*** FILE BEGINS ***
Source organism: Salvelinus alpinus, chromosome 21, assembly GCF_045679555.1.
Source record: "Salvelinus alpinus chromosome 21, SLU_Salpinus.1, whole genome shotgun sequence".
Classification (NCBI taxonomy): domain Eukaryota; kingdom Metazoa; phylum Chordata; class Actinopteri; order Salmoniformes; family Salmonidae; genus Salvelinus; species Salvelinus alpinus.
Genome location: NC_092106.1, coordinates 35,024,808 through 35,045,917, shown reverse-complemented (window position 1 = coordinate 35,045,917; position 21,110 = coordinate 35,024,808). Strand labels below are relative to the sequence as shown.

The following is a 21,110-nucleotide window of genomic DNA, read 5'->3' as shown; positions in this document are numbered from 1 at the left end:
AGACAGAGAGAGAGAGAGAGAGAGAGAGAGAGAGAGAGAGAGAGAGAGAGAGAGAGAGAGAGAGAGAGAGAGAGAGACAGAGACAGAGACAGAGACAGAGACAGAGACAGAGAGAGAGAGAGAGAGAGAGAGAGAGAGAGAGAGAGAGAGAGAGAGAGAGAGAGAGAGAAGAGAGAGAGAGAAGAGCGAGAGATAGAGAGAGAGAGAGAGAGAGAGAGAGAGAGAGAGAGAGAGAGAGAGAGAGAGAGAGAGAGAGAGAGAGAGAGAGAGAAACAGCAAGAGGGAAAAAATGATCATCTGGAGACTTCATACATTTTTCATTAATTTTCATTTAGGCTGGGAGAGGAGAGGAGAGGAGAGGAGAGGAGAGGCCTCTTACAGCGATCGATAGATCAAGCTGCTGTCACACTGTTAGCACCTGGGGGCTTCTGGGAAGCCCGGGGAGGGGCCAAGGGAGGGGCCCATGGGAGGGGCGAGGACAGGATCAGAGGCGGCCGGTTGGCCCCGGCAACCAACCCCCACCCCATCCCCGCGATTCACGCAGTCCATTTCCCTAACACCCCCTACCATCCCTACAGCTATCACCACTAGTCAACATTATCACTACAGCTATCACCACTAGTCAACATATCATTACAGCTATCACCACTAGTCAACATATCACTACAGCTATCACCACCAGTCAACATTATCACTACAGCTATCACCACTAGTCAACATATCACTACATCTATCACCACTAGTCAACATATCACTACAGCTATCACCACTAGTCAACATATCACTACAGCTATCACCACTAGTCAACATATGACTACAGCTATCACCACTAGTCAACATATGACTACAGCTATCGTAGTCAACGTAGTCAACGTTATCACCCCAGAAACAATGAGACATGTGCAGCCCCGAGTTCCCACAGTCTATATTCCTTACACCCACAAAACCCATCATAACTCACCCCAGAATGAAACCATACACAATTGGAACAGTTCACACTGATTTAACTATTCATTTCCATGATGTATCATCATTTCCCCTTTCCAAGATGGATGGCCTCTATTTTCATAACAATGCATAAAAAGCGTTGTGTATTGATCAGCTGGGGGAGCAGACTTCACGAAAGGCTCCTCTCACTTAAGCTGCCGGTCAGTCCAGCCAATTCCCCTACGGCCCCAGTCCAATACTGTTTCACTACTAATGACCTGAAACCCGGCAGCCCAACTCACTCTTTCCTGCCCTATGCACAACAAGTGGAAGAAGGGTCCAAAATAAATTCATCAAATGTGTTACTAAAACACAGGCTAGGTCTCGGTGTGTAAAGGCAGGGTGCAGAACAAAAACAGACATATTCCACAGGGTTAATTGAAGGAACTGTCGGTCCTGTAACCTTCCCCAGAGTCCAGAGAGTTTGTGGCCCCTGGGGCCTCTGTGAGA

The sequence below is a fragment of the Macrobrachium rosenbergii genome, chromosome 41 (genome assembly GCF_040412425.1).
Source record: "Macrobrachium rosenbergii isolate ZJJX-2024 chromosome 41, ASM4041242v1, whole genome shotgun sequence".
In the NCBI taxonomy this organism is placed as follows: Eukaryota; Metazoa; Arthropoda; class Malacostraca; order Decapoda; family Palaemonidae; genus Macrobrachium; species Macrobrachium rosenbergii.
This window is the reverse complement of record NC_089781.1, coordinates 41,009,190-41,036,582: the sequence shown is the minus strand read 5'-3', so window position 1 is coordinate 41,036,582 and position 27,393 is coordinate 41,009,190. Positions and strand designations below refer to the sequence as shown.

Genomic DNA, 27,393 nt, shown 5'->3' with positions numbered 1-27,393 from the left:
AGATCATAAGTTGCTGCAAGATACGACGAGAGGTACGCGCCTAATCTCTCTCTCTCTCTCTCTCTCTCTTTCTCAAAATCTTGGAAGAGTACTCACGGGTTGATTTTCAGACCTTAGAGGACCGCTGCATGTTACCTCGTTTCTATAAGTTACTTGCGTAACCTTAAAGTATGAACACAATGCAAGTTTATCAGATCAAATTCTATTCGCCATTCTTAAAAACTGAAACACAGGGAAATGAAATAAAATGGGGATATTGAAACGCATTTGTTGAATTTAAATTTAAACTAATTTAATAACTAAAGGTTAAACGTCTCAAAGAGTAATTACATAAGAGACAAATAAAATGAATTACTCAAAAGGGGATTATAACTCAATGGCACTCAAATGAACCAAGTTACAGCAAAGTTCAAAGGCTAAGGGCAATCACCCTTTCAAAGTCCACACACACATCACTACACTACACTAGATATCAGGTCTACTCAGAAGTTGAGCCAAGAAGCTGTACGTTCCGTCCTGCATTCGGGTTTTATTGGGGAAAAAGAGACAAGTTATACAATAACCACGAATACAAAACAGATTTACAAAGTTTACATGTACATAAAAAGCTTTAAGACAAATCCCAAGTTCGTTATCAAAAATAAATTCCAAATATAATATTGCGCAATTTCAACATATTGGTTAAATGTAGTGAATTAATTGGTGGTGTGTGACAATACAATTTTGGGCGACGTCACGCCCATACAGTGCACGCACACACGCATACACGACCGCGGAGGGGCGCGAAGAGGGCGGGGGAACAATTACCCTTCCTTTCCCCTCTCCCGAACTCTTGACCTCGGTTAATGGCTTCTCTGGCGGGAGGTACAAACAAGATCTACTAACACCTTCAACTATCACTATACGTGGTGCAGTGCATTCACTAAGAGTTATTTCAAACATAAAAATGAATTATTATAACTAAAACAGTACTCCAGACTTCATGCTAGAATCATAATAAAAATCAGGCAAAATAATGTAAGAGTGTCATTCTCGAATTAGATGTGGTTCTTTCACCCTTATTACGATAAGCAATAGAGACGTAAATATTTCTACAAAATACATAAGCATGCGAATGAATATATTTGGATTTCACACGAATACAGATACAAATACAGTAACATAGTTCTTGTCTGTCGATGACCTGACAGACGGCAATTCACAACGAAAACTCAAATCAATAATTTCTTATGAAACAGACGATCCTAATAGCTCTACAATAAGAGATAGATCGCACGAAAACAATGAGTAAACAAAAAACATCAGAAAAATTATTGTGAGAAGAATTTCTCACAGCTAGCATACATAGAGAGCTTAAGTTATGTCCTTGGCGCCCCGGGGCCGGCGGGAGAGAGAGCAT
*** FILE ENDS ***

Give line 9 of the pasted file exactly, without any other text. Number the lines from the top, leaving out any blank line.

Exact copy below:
In the NCBI taxonomy this organism is placed as follows: Eukaryota; Metazoa; Arthropoda; class Malacostraca; order Decapoda; family Palaemonidae; genus Macrobrachium; species Macrobrachium rosenbergii.